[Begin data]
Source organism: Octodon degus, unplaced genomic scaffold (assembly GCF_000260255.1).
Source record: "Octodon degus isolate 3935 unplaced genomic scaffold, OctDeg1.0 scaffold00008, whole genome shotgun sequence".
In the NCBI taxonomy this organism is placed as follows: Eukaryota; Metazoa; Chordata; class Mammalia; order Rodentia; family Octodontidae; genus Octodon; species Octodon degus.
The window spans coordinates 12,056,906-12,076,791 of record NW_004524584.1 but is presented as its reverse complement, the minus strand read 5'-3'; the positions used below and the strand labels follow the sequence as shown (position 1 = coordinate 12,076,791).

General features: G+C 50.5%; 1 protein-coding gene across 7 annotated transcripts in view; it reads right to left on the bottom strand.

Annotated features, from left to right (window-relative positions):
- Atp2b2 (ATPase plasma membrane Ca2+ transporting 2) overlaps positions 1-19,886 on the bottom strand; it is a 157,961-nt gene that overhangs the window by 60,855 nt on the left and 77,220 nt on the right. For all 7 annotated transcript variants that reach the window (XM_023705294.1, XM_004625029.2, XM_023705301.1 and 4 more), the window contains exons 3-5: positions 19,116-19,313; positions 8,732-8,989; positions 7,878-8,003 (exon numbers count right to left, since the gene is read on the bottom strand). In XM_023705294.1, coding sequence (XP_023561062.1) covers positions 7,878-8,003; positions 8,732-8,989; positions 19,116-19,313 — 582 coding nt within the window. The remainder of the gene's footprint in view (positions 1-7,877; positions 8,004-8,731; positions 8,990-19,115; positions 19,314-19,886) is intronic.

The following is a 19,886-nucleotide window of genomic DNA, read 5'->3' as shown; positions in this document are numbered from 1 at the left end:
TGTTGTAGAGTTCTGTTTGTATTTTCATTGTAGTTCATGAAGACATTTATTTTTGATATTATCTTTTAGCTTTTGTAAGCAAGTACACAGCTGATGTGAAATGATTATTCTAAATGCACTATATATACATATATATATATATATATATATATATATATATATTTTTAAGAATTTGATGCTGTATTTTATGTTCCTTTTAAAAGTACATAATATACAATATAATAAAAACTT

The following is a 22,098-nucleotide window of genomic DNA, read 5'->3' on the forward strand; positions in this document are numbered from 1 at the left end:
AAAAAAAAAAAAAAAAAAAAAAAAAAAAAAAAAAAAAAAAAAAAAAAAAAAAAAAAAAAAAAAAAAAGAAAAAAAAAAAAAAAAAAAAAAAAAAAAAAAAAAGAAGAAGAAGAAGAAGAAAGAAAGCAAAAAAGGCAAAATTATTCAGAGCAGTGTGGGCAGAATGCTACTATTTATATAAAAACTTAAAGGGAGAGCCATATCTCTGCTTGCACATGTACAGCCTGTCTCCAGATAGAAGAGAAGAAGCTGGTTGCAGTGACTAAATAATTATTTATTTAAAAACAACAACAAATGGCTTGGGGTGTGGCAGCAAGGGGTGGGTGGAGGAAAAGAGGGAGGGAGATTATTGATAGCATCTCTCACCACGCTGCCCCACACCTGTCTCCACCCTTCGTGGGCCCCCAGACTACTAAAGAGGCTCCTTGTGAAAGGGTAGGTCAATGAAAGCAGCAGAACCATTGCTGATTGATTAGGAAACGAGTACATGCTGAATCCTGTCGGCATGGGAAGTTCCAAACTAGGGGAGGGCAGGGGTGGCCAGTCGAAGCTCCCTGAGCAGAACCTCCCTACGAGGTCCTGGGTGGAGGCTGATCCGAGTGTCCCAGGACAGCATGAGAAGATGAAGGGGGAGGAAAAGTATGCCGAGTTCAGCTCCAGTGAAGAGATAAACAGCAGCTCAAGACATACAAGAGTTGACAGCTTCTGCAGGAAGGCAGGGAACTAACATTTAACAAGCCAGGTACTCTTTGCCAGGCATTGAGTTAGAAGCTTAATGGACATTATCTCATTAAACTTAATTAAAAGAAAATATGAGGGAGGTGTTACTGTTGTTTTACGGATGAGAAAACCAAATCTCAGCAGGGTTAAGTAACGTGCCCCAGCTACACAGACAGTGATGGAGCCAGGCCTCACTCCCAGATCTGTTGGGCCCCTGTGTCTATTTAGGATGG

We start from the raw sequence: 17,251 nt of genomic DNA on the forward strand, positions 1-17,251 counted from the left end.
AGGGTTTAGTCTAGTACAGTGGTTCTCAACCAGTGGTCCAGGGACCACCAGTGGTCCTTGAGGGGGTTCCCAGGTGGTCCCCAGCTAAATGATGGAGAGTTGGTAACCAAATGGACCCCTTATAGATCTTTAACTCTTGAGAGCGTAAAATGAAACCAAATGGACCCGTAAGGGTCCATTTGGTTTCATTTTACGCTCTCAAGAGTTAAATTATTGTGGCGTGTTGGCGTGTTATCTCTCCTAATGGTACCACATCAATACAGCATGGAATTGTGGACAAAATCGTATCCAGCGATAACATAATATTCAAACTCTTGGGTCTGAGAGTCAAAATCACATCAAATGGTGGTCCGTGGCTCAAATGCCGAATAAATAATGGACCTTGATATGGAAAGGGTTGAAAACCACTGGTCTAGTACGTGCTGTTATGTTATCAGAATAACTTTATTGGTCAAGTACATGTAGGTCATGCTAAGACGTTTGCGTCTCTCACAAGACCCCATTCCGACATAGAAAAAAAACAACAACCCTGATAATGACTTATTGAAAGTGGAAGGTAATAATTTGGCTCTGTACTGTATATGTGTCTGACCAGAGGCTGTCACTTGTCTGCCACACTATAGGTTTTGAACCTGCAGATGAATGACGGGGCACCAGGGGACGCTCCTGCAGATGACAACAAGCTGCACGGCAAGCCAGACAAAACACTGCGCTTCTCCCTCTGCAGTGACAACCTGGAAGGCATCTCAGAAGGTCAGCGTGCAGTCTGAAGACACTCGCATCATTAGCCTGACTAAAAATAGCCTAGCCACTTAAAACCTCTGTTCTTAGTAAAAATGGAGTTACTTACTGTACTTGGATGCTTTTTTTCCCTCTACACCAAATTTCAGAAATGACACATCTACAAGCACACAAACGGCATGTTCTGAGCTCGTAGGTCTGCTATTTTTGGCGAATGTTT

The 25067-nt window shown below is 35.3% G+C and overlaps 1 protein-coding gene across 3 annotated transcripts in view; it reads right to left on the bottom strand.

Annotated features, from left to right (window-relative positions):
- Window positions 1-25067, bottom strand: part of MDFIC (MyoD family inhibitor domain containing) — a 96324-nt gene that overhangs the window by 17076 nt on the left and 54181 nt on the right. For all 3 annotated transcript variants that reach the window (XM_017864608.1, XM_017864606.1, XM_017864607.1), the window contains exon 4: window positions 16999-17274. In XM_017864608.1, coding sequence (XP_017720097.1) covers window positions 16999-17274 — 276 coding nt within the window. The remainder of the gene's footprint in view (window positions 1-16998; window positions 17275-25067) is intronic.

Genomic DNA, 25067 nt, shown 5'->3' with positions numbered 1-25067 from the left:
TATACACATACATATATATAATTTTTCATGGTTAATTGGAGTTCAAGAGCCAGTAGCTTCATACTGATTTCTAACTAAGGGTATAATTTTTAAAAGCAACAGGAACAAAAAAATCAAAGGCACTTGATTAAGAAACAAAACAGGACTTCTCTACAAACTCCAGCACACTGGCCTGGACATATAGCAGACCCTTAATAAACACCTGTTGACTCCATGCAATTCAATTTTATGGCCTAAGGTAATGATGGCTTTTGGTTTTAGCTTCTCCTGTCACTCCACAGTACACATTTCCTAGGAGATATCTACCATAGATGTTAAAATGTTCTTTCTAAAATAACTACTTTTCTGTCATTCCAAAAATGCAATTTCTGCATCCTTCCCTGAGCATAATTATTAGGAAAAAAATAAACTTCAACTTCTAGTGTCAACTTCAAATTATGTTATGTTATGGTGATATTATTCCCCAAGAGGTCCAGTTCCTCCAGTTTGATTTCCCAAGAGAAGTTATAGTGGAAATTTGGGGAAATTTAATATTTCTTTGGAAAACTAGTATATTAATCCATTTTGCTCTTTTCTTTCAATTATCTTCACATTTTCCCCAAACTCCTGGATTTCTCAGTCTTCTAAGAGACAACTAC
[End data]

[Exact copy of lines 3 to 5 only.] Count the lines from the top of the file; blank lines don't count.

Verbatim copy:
In the NCBI taxonomy this organism is placed as follows: Eukaryota; Metazoa; Chordata; class Mammalia; order Rodentia; family Octodontidae; genus Octodon; species Octodon degus.
The window spans coordinates 12,056,906-12,076,791 of record NW_004524584.1 but is presented as its reverse complement, the minus strand read 5'-3'; the positions used below and the strand labels follow the sequence as shown (position 1 = coordinate 12,076,791).

General features: G+C 50.5%; 1 protein-coding gene across 7 annotated transcripts in view; it reads right to left on the bottom strand.